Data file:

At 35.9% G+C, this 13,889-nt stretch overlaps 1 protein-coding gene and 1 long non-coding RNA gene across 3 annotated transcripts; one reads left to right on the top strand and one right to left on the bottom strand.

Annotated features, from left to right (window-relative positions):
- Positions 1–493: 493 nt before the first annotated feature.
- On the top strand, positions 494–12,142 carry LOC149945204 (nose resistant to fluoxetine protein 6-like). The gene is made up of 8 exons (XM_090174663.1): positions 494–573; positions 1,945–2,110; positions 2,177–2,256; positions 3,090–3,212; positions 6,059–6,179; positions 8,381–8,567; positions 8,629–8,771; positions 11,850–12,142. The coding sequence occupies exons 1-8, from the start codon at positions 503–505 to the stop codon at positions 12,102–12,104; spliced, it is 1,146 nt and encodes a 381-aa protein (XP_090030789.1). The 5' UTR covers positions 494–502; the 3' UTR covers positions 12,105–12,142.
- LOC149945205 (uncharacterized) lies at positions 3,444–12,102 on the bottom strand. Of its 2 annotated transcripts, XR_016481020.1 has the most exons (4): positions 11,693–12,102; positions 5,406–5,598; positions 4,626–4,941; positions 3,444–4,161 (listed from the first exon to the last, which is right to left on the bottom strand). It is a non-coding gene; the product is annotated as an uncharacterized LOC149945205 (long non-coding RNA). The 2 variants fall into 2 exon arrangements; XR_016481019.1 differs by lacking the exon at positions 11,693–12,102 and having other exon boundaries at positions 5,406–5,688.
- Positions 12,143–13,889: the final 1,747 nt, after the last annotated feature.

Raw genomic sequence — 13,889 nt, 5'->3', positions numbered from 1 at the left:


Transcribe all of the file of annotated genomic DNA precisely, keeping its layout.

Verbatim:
At 35.9% G+C, this 13,889-nt stretch overlaps 1 protein-coding gene and 1 long non-coding RNA gene across 3 annotated transcripts; one reads left to right on the top strand and one right to left on the bottom strand.

Annotated features, from left to right (window-relative positions):
- Positions 1–493: 493 nt before the first annotated feature.
- On the top strand, positions 494–12,142 carry LOC149945204 (nose resistant to fluoxetine protein 6-like). The gene is made up of 8 exons (XM_090174663.1): positions 494–573; positions 1,945–2,110; positions 2,177–2,256; positions 3,090–3,212; positions 6,059–6,179; positions 8,381–8,567; positions 8,629–8,771; positions 11,850–12,142. The coding sequence occupies exons 1-8, from the start codon at positions 503–505 to the stop codon at positions 12,102–12,104; spliced, it is 1,146 nt and encodes a 381-aa protein (XP_090030789.1). The 5' UTR covers positions 494–502; the 3' UTR covers positions 12,105–12,142.
- LOC149945205 (uncharacterized) lies at positions 3,444–12,102 on the bottom strand. Of its 2 annotated transcripts, XR_016481020.1 has the most exons (4): positions 11,693–12,102; positions 5,406–5,598; positions 4,626–4,941; positions 3,444–4,161 (listed from the first exon to the last, which is right to left on the bottom strand). It is a non-coding gene; the product is annotated as an uncharacterized LOC149945205 (long non-coding RNA). The 2 variants fall into 2 exon arrangements; XR_016481019.1 differs by lacking the exon at positions 11,693–12,102 and having other exon boundaries at positions 5,406–5,688.
- Positions 12,143–13,889: the final 1,747 nt, after the last annotated feature.

Raw genomic sequence — 13,889 nt, 5'->3', positions numbered from 1 at the left: